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Ontario Court of Appeal Affirms Need to Establish Actual Harm in Negligence Claims

April 10, 2024

On March 27, 2024, the Ontario Court of Appeal (Court) affirmed in Palmer v. Teva Canada Ltd. (Palmer) that Canadian law does not provide remedies for an increased risk of harm. This ruling is in line with other recent landmark product liability decisions and makes clear that actual harm, not just risk thereof, is required for recovery in tort.


In Palmer, the Ontario Superior Court of Justice dismissed a motion to certify a proposed class action related to alleged contamination in valsartan, a prescription drug for treating high blood pressure. 

The plaintiffs alleged, among other things, that the defendants breached their duty of care to the plaintiffs by failing to ensure that the valsartan they produced was free of the contaminants “NDMA” and “NDEA,” which they said were carcinogenic. As a result, the plaintiffs claimed damages for an increased risk of harm and psychological harm arising from the recall notice, as well as costs for medical monitoring, medical services and discarded drugs.

The motion judge held that the plaintiffs’ action failed to make out a claim or establish some basis in fact that NDMA or NDEA causes cancer, and therefore, their action was for pure economic losses for an alleged increased risk of being diagnosed with cancer after ingesting NDMA or NDEA. The motion judge denied certification and made clear that the law provides remedies for actual injuries, not future or speculative ones. (See our July 2023 Blakes Bulletin: Divisional Court Affirms That Exposure to Increased Risk of Harm Is Not Actionable).

Key Findings

Actual Harm

The overriding hurdle facing the appellants was that no present damage had materialized. On appeal, the appellants argued that their claim pleaded two types of “actual” harm: (1) genotoxic injury (i.e., cellular or molecular changes to their body caused by ingesting NDMA and NDEA); and (2) psychological injury. 

The Court rejected the plaintiffs’ assertion that genotoxic injury constituted present actual harm, holding that a physical change with no perceptible effect upon one’s health is not compensable in negligence. This claim, therefore, had the same flaw as the claim for increased risk of cancer — there was no materialized damage.

With respect to the psychological injury claim, the Court accepted that there could be a cause of action for present psychological harm occasioned by the risk of future physical harm (i.e., a cancer diagnosis). However, it stated that the plaintiffs’ claim was not viable because the psychological injuries alleged did not rise above ordinary annoyances and were not “serious and prolonged.” Further, the Court found that the injury was not foreseeable in a person of “ordinary fortitude.”

Notably, the Court observed that the recall notices stated that the increased risk of developing cancer was between 0.0086% and 0.0011% in the context of a 50% existing lifetime risk of developing cancer. As such, the Court concluded that the recall would not ordinarily cause any psychological injury at a level compensable in tort. To the contrary, the Court found that the notices seem intended to assuage concern.

The Court also observed that, in any event, psychological damage claims are often inherently individualized and, as such, do not satisfy the commonality requirement for class certification.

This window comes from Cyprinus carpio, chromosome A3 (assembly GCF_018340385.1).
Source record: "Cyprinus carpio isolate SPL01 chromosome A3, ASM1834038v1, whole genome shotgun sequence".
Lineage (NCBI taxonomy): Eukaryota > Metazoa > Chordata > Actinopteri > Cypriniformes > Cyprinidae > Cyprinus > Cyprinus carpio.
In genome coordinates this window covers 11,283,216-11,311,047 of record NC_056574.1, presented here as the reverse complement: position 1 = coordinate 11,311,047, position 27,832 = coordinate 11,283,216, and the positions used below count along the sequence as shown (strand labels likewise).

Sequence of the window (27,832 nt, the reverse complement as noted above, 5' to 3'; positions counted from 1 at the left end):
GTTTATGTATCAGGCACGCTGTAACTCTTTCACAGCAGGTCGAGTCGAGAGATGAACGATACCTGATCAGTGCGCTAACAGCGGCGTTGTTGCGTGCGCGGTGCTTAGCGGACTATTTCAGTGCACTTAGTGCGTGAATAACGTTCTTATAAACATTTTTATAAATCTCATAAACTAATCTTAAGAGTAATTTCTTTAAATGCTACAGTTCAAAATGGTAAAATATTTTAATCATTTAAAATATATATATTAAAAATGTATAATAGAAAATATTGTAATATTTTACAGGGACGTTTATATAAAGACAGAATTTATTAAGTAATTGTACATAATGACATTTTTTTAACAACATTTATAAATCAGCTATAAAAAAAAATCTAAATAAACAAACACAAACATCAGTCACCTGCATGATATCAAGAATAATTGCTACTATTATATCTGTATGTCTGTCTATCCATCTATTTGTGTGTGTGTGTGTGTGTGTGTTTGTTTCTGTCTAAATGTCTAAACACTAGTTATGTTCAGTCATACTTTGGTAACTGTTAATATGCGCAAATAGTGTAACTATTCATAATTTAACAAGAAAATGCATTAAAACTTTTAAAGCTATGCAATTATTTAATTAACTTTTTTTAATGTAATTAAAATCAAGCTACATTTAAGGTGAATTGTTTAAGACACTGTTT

Pure Economic Loss

The Court also upheld the motion judge’s decision not to certify the plaintiffs’ negligence claim for pure economic loss (including damages for medical services and monitoring). Pure economic loss is recoverable only when the product presents an imminent real and substantial danger and only for the costs of averting such danger. 

Here, the Court found that the plaintiffs had not pleaded that valsartan was imminently dangerous or that discarding the product would not be feasible and sufficient to avert any danger. Recovery for economic loss does not extend to other losses such as replacement value or refund for the contaminated product. There can also be no recovery of medical expenses or medical monitoring without a viable claim in negligence for physical or psychological damages. 

Consumer Protection Legislation and the Competition Act

Finally, the Court rejected the plaintiffs’ claim that the defendants breached the Consumer Protection Act by making false, misleading, deceptive, or unconscionable representations about valsartan. The essence of the plaintiffs’ case was a negligence claim for a contaminated product, not a deceptive misrepresentation. There was no allegation or material facts to support an allegation that valsartan was unfit for its intended purpose or that the allegedly contaminated valsartan was a useless or ineffective drug for the purpose of treating hypertension. 

The Court also dismissed the plaintiffs’ misleading advertising claim under section 52 of the Competition Act (Act) on the basis that none of the pleaded misrepresentations were capable of sustaining a cause of action under the Act. The Court made clear that the purpose of section 52 is to target deceptive marketing practices, not create liability for defective products.

Key Takeaways

This decision highlights the importance of requiring actual harm in product liability cases. It confirms that Canadian law does not provide remedies for theoretical or speculative risks because actual harm (compensable damage) must be alleged. The decision also confirms that a claim for psychological injury arising from notice of an increased risk will be struck if it fails to meet the basic threshold of injury needed to garner recovery and the ordinary fortitude test.

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